PTSD: National Center for PTSD
How Do People React After a Traumatic Event?Being exposed to stressful and traumatic events is common for Service members, including risk of serious injury or death from enemy fire, accidents in both training and combat settings, sexual assault, death of fellow unit members, and exposure to disease, infection, toxins, and chemical, biological, or nuclear materials. PTSD most commonly occurs after direct exposure to a traumatic event, but can also occur by being a witness to traumatic events, learning of the accidental or violent death of a close relative or friend, or through repeated or extreme exposure to aversive details of traumatic events, usually in the course of professional duties.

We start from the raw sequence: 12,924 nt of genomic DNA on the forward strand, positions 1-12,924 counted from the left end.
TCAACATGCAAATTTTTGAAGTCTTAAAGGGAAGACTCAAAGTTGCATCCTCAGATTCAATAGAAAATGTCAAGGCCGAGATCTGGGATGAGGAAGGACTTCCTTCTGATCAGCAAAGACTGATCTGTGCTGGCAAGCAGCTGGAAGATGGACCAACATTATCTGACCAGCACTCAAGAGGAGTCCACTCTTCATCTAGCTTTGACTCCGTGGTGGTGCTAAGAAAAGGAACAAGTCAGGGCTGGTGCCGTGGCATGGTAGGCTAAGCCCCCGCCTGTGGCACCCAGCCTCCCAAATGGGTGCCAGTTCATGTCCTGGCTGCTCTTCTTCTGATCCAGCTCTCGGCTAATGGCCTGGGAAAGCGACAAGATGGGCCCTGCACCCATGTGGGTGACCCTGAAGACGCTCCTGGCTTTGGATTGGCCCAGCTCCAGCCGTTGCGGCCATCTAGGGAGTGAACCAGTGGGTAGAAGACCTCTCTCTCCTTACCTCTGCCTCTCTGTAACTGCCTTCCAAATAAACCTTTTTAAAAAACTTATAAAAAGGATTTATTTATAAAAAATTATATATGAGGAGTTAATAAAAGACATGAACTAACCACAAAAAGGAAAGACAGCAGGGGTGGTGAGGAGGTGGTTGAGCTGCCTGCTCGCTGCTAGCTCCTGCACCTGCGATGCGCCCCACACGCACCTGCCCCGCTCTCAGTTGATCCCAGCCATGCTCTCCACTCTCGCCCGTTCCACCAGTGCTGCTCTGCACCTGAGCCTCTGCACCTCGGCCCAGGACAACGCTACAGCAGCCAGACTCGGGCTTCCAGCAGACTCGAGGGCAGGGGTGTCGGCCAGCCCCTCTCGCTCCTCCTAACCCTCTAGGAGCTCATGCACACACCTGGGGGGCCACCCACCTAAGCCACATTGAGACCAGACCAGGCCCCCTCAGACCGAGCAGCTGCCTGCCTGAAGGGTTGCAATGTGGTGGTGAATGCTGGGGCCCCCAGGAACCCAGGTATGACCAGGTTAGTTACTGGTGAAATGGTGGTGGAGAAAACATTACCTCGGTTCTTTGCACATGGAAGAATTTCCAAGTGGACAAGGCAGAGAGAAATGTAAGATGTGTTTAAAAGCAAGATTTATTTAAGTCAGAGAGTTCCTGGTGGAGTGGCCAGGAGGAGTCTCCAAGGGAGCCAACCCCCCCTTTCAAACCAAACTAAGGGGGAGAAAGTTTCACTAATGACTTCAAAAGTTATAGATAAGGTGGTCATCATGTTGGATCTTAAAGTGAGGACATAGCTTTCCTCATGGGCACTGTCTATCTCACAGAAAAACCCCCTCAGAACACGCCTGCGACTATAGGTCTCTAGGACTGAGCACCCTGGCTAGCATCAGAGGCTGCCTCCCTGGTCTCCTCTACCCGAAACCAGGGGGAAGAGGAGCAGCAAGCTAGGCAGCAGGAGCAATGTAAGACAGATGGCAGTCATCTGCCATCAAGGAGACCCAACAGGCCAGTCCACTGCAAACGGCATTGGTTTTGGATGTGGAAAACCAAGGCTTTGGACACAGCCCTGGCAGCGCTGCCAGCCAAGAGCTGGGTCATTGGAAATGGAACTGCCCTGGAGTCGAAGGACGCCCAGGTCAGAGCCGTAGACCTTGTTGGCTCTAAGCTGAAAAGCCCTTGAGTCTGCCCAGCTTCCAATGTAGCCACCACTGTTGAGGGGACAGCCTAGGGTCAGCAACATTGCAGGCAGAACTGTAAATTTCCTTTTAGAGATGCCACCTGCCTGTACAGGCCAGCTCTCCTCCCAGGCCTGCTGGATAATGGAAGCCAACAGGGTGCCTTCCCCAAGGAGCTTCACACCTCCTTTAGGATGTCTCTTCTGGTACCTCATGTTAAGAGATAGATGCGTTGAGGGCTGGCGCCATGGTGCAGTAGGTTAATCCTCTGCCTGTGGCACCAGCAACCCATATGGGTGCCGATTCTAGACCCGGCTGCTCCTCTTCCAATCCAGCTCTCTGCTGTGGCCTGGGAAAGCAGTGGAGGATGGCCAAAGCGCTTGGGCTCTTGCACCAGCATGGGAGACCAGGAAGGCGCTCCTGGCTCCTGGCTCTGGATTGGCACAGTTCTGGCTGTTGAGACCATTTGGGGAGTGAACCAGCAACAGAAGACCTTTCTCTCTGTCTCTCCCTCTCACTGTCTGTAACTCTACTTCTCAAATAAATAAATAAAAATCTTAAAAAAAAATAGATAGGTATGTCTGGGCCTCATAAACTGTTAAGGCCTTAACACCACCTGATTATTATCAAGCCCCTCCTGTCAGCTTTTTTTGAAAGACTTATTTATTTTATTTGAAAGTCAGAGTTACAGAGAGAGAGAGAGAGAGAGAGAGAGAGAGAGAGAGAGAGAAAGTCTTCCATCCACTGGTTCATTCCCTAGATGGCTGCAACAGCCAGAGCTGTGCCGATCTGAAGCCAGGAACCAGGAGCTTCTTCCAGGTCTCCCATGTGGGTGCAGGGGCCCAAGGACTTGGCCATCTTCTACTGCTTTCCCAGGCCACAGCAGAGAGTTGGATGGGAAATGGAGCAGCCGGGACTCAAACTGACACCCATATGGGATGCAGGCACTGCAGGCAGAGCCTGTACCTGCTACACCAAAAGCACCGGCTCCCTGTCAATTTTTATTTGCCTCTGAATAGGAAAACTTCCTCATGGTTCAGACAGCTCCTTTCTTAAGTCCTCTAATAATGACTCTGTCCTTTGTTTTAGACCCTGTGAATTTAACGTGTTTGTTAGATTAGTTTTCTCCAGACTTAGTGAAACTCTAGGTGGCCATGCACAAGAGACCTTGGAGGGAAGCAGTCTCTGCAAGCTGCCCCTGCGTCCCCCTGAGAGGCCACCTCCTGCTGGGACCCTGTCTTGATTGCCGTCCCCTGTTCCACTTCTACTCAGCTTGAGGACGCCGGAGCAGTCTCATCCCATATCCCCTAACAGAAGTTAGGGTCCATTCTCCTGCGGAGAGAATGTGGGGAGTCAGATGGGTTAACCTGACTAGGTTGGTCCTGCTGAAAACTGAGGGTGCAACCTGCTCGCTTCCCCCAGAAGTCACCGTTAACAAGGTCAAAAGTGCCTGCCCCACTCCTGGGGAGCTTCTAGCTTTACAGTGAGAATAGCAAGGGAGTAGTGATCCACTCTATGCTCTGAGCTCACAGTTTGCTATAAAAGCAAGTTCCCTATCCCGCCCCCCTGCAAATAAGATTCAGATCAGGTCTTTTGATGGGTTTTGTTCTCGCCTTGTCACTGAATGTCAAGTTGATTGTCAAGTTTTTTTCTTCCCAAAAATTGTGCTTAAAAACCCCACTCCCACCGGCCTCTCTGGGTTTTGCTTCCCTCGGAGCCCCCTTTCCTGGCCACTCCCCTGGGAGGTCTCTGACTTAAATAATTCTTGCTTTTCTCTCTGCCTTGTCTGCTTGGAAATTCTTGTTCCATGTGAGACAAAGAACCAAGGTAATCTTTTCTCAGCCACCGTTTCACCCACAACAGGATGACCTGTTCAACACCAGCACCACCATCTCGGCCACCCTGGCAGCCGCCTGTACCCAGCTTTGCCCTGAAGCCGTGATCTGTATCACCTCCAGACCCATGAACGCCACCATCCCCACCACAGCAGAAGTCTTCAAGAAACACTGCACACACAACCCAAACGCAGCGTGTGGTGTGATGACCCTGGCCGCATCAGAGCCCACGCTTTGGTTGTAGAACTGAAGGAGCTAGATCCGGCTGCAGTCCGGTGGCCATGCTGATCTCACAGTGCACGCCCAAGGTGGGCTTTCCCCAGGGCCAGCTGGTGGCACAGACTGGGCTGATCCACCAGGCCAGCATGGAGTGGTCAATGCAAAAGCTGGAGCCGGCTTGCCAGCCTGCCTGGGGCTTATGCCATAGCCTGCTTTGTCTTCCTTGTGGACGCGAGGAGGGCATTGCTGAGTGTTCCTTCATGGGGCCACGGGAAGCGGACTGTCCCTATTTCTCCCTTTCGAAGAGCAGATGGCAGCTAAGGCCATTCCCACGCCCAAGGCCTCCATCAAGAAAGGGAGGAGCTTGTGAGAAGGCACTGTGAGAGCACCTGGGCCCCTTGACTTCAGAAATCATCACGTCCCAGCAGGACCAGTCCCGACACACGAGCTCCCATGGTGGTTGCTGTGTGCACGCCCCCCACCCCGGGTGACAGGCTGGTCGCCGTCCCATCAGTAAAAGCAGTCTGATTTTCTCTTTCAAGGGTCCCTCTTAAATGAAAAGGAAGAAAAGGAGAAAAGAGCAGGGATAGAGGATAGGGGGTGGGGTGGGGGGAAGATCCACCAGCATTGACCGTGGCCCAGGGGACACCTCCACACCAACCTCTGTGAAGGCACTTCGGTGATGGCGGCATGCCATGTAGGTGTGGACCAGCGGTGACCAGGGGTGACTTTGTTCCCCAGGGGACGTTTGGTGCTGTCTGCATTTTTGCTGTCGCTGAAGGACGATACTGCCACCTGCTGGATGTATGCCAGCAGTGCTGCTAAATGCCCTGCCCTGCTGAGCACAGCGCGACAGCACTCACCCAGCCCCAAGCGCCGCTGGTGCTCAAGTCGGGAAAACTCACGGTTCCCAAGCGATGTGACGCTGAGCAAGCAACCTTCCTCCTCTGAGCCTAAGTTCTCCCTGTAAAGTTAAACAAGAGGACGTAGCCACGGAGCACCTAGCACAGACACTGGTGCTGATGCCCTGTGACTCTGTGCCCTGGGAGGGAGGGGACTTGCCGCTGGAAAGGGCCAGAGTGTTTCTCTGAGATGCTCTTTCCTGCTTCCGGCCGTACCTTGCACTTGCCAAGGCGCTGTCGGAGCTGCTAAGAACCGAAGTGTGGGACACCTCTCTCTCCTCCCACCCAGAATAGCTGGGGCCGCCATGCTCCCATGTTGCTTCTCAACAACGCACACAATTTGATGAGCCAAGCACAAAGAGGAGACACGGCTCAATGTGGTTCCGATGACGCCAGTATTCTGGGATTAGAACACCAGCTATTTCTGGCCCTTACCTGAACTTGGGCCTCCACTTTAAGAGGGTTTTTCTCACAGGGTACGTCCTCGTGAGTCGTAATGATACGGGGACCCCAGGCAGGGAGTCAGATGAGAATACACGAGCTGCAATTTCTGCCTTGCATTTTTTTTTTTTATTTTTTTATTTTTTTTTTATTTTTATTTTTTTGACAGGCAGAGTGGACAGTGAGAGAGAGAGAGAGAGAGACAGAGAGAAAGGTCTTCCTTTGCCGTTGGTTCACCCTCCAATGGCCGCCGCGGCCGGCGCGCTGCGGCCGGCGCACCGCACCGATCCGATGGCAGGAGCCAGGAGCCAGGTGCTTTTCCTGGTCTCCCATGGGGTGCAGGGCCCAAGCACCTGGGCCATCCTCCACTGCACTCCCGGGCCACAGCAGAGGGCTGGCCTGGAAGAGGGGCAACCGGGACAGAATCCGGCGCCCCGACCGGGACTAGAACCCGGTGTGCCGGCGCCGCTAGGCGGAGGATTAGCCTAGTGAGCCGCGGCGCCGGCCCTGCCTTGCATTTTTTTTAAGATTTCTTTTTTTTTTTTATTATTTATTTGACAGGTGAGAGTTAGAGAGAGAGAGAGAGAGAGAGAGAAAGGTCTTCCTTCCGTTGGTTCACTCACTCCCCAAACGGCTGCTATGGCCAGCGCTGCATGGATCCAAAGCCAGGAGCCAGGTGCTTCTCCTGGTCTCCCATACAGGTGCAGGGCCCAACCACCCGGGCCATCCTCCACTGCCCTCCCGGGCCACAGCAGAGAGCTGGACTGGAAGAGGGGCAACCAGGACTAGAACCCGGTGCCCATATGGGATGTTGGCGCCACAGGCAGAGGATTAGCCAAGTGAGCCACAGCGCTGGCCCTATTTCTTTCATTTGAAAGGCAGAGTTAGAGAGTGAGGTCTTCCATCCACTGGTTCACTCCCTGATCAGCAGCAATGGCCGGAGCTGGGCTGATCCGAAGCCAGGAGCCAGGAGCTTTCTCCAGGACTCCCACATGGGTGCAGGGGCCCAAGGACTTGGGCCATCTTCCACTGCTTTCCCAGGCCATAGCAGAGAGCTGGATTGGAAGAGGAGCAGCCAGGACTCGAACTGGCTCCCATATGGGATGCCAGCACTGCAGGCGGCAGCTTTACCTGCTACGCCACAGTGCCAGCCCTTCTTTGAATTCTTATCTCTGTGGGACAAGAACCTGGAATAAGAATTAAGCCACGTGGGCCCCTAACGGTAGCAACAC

It is normal after a traumatic event to have acute, or short-term, stress reactions. Following traumatic events, one might experience a variety of emotional reactions such as fear, anxiety, depression, guilt, shame, or anger. Some might also notice behavioral changes such as an increase in substance use, a decrease in self-care, and avoidance of things that remind them of the traumatic event(s) (e.g., people and places). If these symptoms do not improve within 30 days, it could be PTSD.